service, " three Cohorts," as they are termed.
The Parvulus, now deprived of Hugh-le-Grand's
support, had taken refuge in Mouzon, on the


Lotharingian border of Saint Remy's patrimony. 942954
A great moral effect would be produced in f ,
favour of Louis, could the pertinacious ecclesias-
tical offender be caught. French and Lotharin-
gians joined and attacked the place. The scanty
garrison surrendered, the pseudo-Archbishop es-
caped, but his soldiers were taken prisoners, and
triumphantly conducted before the King.

Louis went on cheerily. Next to Hugh-le-
Grand, Thibaut-le-Tricheur had been the King's
greatest tormentor. Louis, determining to pun-
ish the Count's insolence, stormed Thibaut's
castle of Montaigue. Encouraged by this suc-
cess, Louis bethought himself whether it might
not be possible to recover the last lost jewel of
his crown. Accordingly, he forthwith marched Montaigne

. taken by

to Laon. He reconnoitred the fortress, and com- Louis he


menced a partial investment or irregular siege ; La0u -
his forces not being adequate for more decided
operations. Frequent skirmishes were fought be-
tween the assailants and the garrison, the latter
making manifold sallies. They fought on the
slope of the rock and below the rock, and in the
plains far and near. Nine close conflicts, hand
to hand, are commemorated as having occurred ;
but this display of valour proved unprofitable ;
the royal troops were unprovided with artillery,
winter was drawing on, and Louis, by the advice He returns
of Raoul, returned to his lowly but comfortable tcrquuvtcv*
quarters at Rheims, where King and Confidant A


942954 discussed the operations of the future campaign.
, , During; this season of quiet retirement, however,


an event occurred, not a novelty, yet always
gratifying Gerberga was happily brought to
bed ag;ain. presenting; her husband with another

A child b

bom to male child, who replaced the lost Carloman.


Archbishop Artaldus was the sponsor, the baby
being named Louis, after the father. Great joy
must this accession to the family have occasioned,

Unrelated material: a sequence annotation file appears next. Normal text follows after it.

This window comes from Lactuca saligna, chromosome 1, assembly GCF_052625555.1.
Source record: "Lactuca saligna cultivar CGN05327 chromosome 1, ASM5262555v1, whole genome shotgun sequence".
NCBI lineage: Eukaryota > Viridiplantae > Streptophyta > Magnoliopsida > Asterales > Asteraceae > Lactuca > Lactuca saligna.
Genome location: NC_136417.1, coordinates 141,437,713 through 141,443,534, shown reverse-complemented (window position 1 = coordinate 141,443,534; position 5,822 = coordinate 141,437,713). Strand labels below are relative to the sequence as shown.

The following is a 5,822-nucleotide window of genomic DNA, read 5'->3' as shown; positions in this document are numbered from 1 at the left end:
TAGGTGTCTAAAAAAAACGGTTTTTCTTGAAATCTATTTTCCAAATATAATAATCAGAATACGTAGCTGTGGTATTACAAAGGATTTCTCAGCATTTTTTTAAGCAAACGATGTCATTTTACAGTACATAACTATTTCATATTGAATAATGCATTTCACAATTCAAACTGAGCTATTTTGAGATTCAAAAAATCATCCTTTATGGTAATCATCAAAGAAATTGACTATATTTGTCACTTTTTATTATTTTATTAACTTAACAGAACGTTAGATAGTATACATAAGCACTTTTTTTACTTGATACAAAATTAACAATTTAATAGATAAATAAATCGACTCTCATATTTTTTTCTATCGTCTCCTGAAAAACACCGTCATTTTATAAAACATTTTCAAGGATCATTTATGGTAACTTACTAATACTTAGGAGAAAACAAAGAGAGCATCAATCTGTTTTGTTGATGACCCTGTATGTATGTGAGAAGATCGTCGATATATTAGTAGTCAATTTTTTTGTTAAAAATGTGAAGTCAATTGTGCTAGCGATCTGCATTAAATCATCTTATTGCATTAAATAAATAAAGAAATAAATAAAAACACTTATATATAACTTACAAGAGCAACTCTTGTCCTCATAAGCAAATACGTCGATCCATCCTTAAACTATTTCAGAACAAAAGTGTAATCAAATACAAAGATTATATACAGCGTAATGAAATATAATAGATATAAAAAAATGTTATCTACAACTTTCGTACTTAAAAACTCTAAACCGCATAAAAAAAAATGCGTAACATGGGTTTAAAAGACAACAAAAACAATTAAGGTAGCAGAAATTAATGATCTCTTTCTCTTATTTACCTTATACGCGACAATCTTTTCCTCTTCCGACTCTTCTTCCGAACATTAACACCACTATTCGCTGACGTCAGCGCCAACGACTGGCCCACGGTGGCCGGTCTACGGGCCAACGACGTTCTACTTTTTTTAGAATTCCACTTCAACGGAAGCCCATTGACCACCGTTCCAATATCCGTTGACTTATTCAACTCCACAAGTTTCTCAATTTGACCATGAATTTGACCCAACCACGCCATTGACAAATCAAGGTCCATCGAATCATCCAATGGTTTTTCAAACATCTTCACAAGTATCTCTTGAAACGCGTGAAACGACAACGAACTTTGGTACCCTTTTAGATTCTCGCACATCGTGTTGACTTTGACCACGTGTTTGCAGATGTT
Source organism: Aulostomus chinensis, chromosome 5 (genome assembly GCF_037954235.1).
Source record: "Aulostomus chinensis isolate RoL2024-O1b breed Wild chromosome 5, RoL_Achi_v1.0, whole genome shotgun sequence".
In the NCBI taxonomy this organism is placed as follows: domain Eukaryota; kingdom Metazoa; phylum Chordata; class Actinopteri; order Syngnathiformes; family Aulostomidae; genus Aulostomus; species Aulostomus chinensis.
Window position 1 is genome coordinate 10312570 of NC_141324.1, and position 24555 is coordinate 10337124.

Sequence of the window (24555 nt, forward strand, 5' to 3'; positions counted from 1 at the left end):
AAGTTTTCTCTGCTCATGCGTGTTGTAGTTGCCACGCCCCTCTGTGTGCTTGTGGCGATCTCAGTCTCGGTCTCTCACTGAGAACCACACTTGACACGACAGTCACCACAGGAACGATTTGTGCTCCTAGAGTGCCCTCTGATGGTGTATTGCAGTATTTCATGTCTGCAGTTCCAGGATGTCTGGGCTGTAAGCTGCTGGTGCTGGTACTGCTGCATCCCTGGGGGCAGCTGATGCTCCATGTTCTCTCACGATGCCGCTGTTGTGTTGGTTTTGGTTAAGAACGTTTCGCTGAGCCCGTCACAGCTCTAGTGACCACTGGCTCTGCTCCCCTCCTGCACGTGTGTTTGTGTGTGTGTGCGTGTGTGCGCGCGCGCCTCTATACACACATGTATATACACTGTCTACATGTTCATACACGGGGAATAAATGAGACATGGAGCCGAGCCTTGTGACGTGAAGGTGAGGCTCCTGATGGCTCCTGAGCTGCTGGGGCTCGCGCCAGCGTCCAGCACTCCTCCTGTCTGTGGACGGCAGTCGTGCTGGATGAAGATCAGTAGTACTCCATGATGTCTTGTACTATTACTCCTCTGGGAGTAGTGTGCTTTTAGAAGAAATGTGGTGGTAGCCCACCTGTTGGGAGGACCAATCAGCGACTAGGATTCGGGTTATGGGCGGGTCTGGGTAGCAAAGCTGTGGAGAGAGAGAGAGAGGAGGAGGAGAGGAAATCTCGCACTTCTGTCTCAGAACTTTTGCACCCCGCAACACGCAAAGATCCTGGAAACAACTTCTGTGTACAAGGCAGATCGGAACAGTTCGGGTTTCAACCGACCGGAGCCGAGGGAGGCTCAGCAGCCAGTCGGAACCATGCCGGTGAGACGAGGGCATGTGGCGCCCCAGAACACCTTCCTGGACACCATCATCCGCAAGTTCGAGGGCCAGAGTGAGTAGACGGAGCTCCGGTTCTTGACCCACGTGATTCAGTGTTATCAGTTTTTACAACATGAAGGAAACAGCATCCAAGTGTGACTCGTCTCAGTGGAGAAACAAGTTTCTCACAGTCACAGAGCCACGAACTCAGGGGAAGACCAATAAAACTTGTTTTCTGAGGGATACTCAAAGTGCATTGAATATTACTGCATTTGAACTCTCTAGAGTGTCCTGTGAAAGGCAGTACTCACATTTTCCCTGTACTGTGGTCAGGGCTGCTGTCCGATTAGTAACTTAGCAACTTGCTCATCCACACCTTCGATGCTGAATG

for notwithstanding the numerous children which
Gerberga's fertility had produced, none but
Lothaire was now surviving, their spans of life
probably shortened by some congenital infir-
April 949 72. Spring; was advancing;, the flower

Gerberga . . .

visits buds bursting, all parties in movement, Gerberga
the busiest, and inasmuch as Louis could not quit
the scene of military action, the nobly indefati-
gable matron repaired to her Royal brother at
Aix-la-Chapelle, for the purpose of hastening his
promised aid. Otho had delayed in rendering
assistance, being employed in the Sclavonian
marches. The Germans continued their bitter
persecutions of this race, whom they crushed
with inexorable barbarity, overwhelming them
with contempt, and by that contempt justifying
their tyranny.

949 "^ Splendidly characteristic of the present and
future was the Paschal feast which Otho cele-

o 4- ATY..ICI

chapeiie. brated in Charlemagne's Eagle-crowned Pfaltz,


where Gerberga received an affectionate greeting 942954

from her Royal brother. He appeared invested

i 11 i ,. f i ci i 949950

with all the dignity or autient clays, fetately
was the presence, the nobles of the Belgic Gauls,
as well as their Tudesque compeers, here reve-
rently encircling the antient Imperial throne.
Here also were the Representatives of the Na-
tions and Powers seeking Otho's friendship or

Edred, ruling the four-fold empire of Britain, otho's
testified his respect for Editha's widowed bus- tended by


band, cultivating the connexion as an additional i orsfrom


honour decking glorious Athelstane's family, p^ 81 " 1

J the Eastern

Lothaire of Provence, the husband of the Em P he -
lovely Adelaide, and Berenger, Marquis of Friuli
and of Ivrea, were now the rival kings of dis-
tracted Lombardy, and yet conjointly reigning.
They despatched their Legates they might need
Otho's assistance against the bloody Magyars,
who were tormenting Italy from the valley of
the Arno to the very heel of the peninsula, or
possibly they sought to collect some information
concerning his plans and designs. Otho cour-
teously cultivated his social and political rela-
tions with the Greek Empire, not as a rival of
the Eastern Caesars, but as though he were their
equal. Perhaps, even now, Otho in his heart
acknowledged none but an Emperor as being
his compeer. Constantine Porphyrogenitus re-
ciprocated in these courtesies, Rich were the


012954 gifts proffered by Constantino's splendid Ambas-
, .'^ sadors, their chief the beardless Protovestiarius,
Count Solomon, whose aspect, declaring him